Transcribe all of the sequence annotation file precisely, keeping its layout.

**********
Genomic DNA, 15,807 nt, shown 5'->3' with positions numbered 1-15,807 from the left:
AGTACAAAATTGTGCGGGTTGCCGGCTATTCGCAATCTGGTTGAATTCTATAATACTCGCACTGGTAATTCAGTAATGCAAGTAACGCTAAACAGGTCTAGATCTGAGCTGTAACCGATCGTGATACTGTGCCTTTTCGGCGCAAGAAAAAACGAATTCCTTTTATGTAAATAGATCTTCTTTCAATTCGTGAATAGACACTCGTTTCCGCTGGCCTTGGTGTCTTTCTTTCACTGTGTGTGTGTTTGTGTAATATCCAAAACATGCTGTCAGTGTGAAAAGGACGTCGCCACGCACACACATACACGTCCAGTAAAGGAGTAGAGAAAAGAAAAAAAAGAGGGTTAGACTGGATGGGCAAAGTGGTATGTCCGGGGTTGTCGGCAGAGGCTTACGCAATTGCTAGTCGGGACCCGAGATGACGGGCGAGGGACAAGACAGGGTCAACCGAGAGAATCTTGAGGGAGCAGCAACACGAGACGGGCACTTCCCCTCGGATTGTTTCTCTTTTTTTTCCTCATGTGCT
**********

Genomic DNA, 15,807 nt, shown 5'->3' with positions numbered 1-15,807 from the left:
AGTACAAAATTGTGCGGGTTGCCGGCTATTCGCAATCTGGTTGAATTCTATAATACTCGCACTGGTAATTCAGTAATGCAAGTAACGCTAAACAGGTCTAGATCTGAGCTGTAACCGATCGTGATACTGTGCCTTTTCGGCGCAAGAAAAAACGAATTCCTTTTATGTAAATAGATCTTCTTTCAATTCGTGAATAGACACTCGTTTCCGCTGGCCTTGGTGTCTTTCTTTCACTGTGTGTGTGTTTGTGTAATATCCAAAACATGCTGTCAGTGTGAAAAGGACGTCGCCACGCACACACATACACGTCCAGTAAAGGAGTAGAGAAAAGAAAAAAAAGAGGGTTAGACTGGATGGGCAAAGTGGTATGTCCGGGGTTGTCGGCAGAGGCTTACGCAATTGCTAGTCGGGACCCGAGATGACGGGCGAGGGACAAGACAGGGTCAACCGAGAGAATCTTGAGGGAGCAGCAACACGAGACGGGCACTTCCCCTCGGATTGTTTCTCTTTTTTTTCCTCATGTGCT